Album Review: Doctor Ew – "GADZOOKS"

Review by Mario Gautreau

Doctor Ew’s debut album, GADZOOKS, is a pleasant and personal dip into an indie pop dance club with romantic candles. When I started listening to the album for the first time, the opening track -- the beat-heavy “The House of Many Mansions" – launched my ears into a frenetic face that made me question a bit what I was getting into. Yes, I choose to end sentences with prepositions. The man behind the name, Drew Smith, is perhaps better known with his time in The Bicycles. The album shows the range of styles and influences that seem to inspire Smith, at times dabbling in ballads, melodramatic pop songs, even a bit of gospel and country.

All through the album, my ears tell me the sound is reminiscent of a scaled-down version of Of Montreal’s Satanic Panic in the Attic, with quirky multi-instrumentation and vocal harmonies littered through the tracks, but delivered in a hushed, lo-fi type of way. The fifth track, “I’m Not Mad at You Anymore,” is a toe-tapping ditty that freshens things up after a few softer tracks seem to have given the listener time to catch his breath and twiddle his thumbs a little. “Do As The Lord Tells Me” is by far my least favourite track on the album – which I do enjoy quite a bit on the whole. I’m not a fan of religious subject matter to begin with, but I think the combination of the melody, the voice, the little guitar licks, the piano-driven rhythm….all of it is a bit irritating to me. Oppositely, Dr. Ew’s lullaby-esque re-imagination and reintegration of “If you’re happy and you know it” is a playful number, sure to evoke a few laden memories of childhood. “Miles Away” is another fanciful ballad, delicate in its delivery and direct in its message, while “Bitter Fruit” was one of the highlights for me. If it’d been my choice, this would have been the opening track. The album rounds out with a song reminiscent of Kings of Convenience, complete with subtle but effective instances of violin and piano.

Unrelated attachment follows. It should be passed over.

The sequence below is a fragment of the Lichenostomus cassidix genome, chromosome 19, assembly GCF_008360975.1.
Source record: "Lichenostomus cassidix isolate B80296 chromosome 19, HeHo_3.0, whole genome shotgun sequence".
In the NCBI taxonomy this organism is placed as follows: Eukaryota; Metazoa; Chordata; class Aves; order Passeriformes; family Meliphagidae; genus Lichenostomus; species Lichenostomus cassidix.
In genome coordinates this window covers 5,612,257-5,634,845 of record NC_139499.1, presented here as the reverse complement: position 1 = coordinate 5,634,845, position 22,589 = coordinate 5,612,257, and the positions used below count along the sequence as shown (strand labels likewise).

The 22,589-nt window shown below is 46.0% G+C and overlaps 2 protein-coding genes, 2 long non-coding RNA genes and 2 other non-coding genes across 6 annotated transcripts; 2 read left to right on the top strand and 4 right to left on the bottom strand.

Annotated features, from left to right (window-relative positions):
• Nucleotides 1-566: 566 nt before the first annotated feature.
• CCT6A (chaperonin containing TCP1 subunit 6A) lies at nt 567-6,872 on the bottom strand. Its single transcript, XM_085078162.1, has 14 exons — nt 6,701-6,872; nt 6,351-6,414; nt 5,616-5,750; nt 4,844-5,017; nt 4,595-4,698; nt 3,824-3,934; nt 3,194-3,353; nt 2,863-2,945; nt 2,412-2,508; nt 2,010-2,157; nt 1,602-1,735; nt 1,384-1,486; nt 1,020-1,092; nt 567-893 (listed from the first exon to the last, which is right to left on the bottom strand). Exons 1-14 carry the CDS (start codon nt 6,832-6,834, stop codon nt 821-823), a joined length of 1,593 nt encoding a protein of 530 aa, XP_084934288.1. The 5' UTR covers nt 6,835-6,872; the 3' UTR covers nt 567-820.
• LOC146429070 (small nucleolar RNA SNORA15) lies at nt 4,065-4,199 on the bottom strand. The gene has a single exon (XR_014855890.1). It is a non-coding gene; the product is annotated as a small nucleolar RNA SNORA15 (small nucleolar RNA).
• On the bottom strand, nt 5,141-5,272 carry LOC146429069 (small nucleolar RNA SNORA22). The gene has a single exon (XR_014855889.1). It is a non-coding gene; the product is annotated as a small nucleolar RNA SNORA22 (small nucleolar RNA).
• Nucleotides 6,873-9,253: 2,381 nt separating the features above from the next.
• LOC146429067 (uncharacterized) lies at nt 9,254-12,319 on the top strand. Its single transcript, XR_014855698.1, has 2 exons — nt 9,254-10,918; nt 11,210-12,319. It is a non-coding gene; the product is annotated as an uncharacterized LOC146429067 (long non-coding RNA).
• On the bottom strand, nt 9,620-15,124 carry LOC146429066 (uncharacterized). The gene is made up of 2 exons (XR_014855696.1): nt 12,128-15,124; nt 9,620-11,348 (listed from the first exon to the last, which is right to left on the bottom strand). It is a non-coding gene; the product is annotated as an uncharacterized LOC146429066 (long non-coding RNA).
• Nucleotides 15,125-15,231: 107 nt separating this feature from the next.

With 14 tracks clocking in at less than 30 minutes, there’s no fluff, long jams or redundant instances of silly choruses. While the album’s mostly pleasant, and often amusing (queue “I’m Getting Fat”), there’s nothing much that sticks with me when I finish listening to it. It’s a good listen, but not something I’d replay right afterwards to get my fix. That’s not to bash on the compositions or the recording quality – both of which of worthy of mention and a few good reviews. There are also a slew of respectable musicians that had a hand in making the album, including staff from The Meligrove Band and Zeus. But I would have expected an album title like “GADZOOKS” would have provided something a bit more frantic, filled with syncopation, wackiness and insanity, but it looks like it’s clever marketing by the doctor, much like pharmaceutical drug names.


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